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Sex Criminals #1

(Image; US: Nov 2013)

For many years now we’ve been hearing that the romantic comedy is dead. Looking at the movies that adhere to that label, it might be true. From the saccharine and sappy “based on a Nicolas Sparks novel” films that seem to sprout each year to the hopelessly underwhelming fair of movies like Admission and The Big Wedding, we can understand the death notice refrain film critics have repeated in review after review.  Perhaps the romantic comedy has been replaced by the sex comedy; a type of comedy that focuses on the finish without all the rain soaked glances and swirling score. The Judd Apatow movies of a few years ago, particularly The 40-Year-Old Virgin and Knocked Up, suggest a trend to a far dirtier type of romantic comedy. As with this transitional period for movies, comics have had their own transformation as the medium’s genres have stretched beyond what is traditionally associated with funny books. Mainstream comics seem to have sex on the brain…or between the staples. And just as so many of our postmodern comics have done, the comic book take on romantic comedies mixes elements and themes from across storytelling to make something timeless the medium’s own.


Placed somewhere between a sex comedy and a romantic comedy, with a touch of special abilities, Sex Criminals from Image Comics floats in the ether of satisfaction: It comes to satisfactory completion, but some of the wonderment is lost in a very frank understanding of sexual awakening. It’s their first time, and like anyone’s first time it doesn’t last nearly as long as you would like (even at 32 pages) or hit all of the right spots. But the first issue does signal that writer Matt Fraction and artist Chip Zdarsky will be bed-sheet charmers and rogues very quickly. Well, relatively quickly. Quick, but satisfying.


Suzie’s orgasms can make time stop – an apt metaphor for fulfillment from sexual experience – but the discovery of this ability and her adolescent and post-adolescent life are vastly unfulfilled. The death of her father and her mother’s detachment and alcoholism force her into a position of having a lot of questions (not just about sex) and not having reliable sources to consult. It’s not a funny situation, but very poignant, yet Fraction with his dialogue and pacing tries to minimize the sadness with the repeated assurance that “the jokes are coming.” They are there dancing in the same ether as romantic comedy and sex comedy, underlying a confusion that is no overstated and steadies itself in the in-between.


Perhaps the funniest sequence of this debut is when Suzie’s new high school friend illustrates hard to belief sex acts with a Sharpie on a bathroom wall. Suzie has serious questions about sex and whether time stops for everyone after orgasm, but she’s hard pressed to find answers. This scene perfectly captures the confusion between understanding sexuality and understanding sex. One is emotional and physical, while the other is purely physical.


There is a certain amount of subversive humor within the poignancy, as in that the comic finds humor in the places where there should be none. It’s not the type of humor that will make you burst out in laughter, but like the premise of stopping time with an orgasm, there is a wink and smile nature to the narrative. It’s not serious, but definitely takes the subject seriously – this is not a long drawn out dirty joke. It is perhaps one of the best investigations of real world sex education in any medium.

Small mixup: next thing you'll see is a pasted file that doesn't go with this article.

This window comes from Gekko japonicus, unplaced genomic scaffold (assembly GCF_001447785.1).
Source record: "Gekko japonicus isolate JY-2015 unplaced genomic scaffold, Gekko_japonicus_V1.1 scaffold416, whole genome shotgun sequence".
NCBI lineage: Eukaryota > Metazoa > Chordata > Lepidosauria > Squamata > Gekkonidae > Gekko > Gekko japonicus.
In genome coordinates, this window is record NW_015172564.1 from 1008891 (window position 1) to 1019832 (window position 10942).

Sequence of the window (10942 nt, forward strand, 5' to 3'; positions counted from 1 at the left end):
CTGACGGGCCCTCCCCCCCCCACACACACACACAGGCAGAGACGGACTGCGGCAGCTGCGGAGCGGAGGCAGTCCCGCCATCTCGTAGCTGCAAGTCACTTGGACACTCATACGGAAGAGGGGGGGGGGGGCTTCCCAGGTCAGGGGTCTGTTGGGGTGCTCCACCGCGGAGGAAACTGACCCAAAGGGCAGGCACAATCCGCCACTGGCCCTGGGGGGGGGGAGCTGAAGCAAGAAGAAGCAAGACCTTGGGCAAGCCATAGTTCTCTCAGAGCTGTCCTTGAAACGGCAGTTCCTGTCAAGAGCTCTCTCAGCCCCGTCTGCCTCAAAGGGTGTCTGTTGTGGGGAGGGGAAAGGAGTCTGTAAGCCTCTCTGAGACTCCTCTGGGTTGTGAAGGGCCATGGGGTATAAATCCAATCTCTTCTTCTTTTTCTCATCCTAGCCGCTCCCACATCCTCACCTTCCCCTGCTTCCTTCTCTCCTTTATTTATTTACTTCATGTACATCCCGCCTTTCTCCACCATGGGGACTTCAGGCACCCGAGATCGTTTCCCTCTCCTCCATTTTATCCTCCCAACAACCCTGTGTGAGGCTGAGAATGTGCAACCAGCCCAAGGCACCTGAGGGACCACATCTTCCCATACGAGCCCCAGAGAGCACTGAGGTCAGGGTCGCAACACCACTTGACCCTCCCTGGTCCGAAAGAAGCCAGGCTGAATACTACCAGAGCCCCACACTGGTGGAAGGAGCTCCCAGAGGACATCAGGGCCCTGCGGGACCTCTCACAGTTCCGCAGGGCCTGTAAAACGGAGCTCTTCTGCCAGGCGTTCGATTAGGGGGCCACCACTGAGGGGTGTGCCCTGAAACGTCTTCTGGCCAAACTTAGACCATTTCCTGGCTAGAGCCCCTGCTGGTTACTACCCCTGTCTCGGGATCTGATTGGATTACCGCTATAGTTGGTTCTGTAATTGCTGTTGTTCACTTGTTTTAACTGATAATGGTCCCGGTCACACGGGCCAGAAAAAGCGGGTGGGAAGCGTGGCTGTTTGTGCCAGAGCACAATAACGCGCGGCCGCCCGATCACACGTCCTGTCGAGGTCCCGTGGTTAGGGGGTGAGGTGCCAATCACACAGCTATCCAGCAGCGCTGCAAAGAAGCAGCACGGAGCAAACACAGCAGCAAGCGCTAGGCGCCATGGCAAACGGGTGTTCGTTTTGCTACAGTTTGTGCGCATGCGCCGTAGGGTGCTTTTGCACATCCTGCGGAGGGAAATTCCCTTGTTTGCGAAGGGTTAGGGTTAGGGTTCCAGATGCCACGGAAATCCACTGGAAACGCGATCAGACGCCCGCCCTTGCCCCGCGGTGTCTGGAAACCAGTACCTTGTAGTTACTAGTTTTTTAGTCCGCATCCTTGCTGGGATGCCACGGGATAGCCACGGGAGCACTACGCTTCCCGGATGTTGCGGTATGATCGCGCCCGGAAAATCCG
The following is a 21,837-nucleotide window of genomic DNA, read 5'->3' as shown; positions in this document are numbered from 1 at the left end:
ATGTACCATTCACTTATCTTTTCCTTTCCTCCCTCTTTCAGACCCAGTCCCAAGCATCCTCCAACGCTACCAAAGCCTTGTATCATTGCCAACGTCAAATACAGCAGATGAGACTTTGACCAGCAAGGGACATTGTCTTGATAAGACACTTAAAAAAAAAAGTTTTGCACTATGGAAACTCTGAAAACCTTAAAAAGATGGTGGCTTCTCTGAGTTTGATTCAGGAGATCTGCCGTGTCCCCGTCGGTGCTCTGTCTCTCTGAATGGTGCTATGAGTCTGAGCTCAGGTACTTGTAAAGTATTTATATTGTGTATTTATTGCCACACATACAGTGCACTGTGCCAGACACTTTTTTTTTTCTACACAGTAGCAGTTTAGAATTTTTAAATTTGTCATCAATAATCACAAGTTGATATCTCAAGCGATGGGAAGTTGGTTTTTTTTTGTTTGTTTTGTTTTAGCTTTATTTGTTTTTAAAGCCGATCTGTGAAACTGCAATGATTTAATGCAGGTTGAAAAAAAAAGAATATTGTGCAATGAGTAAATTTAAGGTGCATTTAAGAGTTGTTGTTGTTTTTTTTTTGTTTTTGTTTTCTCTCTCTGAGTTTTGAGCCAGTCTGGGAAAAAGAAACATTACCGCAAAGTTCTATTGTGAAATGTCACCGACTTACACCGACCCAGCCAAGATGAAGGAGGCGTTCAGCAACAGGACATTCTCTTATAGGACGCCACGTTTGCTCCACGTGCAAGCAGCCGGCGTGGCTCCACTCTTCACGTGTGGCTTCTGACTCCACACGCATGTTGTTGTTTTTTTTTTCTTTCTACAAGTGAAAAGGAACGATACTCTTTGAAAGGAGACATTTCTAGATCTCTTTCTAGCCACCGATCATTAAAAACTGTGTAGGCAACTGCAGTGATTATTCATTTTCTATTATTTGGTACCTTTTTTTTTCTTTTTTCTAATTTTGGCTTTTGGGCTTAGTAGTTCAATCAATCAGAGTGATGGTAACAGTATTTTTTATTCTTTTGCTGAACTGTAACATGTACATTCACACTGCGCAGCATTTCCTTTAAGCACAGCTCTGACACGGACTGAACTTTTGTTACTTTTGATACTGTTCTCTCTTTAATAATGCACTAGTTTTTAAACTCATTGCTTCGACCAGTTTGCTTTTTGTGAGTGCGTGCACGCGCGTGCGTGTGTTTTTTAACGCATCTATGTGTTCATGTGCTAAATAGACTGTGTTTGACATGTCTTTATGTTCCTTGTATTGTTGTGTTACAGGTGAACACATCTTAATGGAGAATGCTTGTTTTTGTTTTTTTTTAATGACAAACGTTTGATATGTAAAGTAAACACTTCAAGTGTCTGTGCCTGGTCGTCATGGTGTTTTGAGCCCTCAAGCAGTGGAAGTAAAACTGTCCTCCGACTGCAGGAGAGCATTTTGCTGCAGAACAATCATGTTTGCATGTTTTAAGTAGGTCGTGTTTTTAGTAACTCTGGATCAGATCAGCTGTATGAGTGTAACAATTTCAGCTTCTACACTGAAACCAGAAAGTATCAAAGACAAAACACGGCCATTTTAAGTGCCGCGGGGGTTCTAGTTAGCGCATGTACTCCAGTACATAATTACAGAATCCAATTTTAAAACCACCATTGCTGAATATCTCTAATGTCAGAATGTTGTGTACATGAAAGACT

As he has done with such titles like Hawkeye for Marvel, Fraction creates a very modern narrative that speaks to the current understanding of the human condition. It speaks in our present language, taking cues from various other media, genres and popculture to create identifiable characters and situations. Identifiable outside of the whole stopping time with an orgasm thing.


For his part, Zdarsky renders panels that are funny, thrilling and, when needed in the early action of the book, dreadfully sad. The visual storytelling is perhaps the strongest selling point, far exceeding even modest expectations. He’s unabashed and playful in his rendering of Suzie’s early sexual encounters, but always tasteful, drawing a strong line that is sexy and provocative without being cheap or exploitive. It’s a hard line to straddle, but Zdarsky does it with skill, filling the places between dialogue and action with strong attention to detail and surroundings.


The details, both in the script and dialogue and in the visual, are suggestively modest but thorough. Sex Criminals has the trappings of a romantic comedy and the frankness of a sex comedy. It’s also a book about two people with powers. That set-up, which is pretty much the entire first issue, will have to give way to something deeper, something that continues to be frank about our sexual knowledge and creates a connection between protagonist and reader. It’s partially there already, but like the transition of movie genres and the transformation of comics, Sex Criminals will need to take the best of its influences and make them its own.

Rating:

PopMatters Associate Comics Editor Michael D. Stewart has been a freelance writer, pr consultant, loan officer and private detective. He holds degrees in communications and media studies. Michael currently spends his days as a marketing executive and his nights prowling the mean keys of his laptop. Follow him on Twitter: @MichaelDStewart


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